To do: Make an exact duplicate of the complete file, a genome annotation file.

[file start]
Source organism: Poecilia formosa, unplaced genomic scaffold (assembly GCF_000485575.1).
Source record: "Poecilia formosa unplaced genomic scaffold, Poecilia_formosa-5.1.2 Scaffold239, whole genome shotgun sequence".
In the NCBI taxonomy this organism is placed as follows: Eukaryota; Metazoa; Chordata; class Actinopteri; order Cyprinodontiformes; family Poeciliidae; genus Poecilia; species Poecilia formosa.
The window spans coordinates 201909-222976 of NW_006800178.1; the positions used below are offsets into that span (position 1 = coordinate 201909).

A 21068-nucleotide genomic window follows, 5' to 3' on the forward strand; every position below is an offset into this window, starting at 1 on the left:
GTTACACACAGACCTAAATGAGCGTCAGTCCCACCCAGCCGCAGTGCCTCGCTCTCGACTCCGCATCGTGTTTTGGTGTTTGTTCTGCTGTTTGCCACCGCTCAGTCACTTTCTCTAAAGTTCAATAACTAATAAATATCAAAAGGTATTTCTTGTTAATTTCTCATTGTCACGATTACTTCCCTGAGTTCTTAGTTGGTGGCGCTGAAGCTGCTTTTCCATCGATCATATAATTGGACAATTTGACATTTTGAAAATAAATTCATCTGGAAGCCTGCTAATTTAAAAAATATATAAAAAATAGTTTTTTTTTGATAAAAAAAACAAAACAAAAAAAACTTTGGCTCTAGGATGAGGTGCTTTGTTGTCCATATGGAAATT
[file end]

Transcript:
Source organism: Poecilia formosa, unplaced genomic scaffold (assembly GCF_000485575.1).
Source record: "Poecilia formosa unplaced genomic scaffold, Poecilia_formosa-5.1.2 Scaffold239, whole genome shotgun sequence".
In the NCBI taxonomy this organism is placed as follows: Eukaryota; Metazoa; Chordata; class Actinopteri; order Cyprinodontiformes; family Poeciliidae; genus Poecilia; species Poecilia formosa.
The window spans coordinates 201909-222976 of NW_006800178.1; the positions used below are offsets into that span (position 1 = coordinate 201909).

A 21068-nucleotide genomic window follows, 5' to 3' on the forward strand; every position below is an offset into this window, starting at 1 on the left:
GTTACACACAGACCTAAATGAGCGTCAGTCCCACCCAGCCGCAGTGCCTCGCTCTCGACTCCGCATCGTGTTTTGGTGTTTGTTCTGCTGTTTGCCACCGCTCAGTCACTTTCTCTAAAGTTCAATAACTAATAAATATCAAAAGGTATTTCTTGTTAATTTCTCATTGTCACGATTACTTCCCTGAGTTCTTAGTTGGTGGCGCTGAAGCTGCTTTTCCATCGATCATATAATTGGACAATTTGACATTTTGAAAATAAATTCATCTGGAAGCCTGCTAATTTAAAAAATATATAAAAAATAGTTTTTTTTTGATAAAAAAAACAAAACAAAAAAAACTTTGGCTCTAGGATGAGGTGCTTTGTTGTCCATATGGAAATT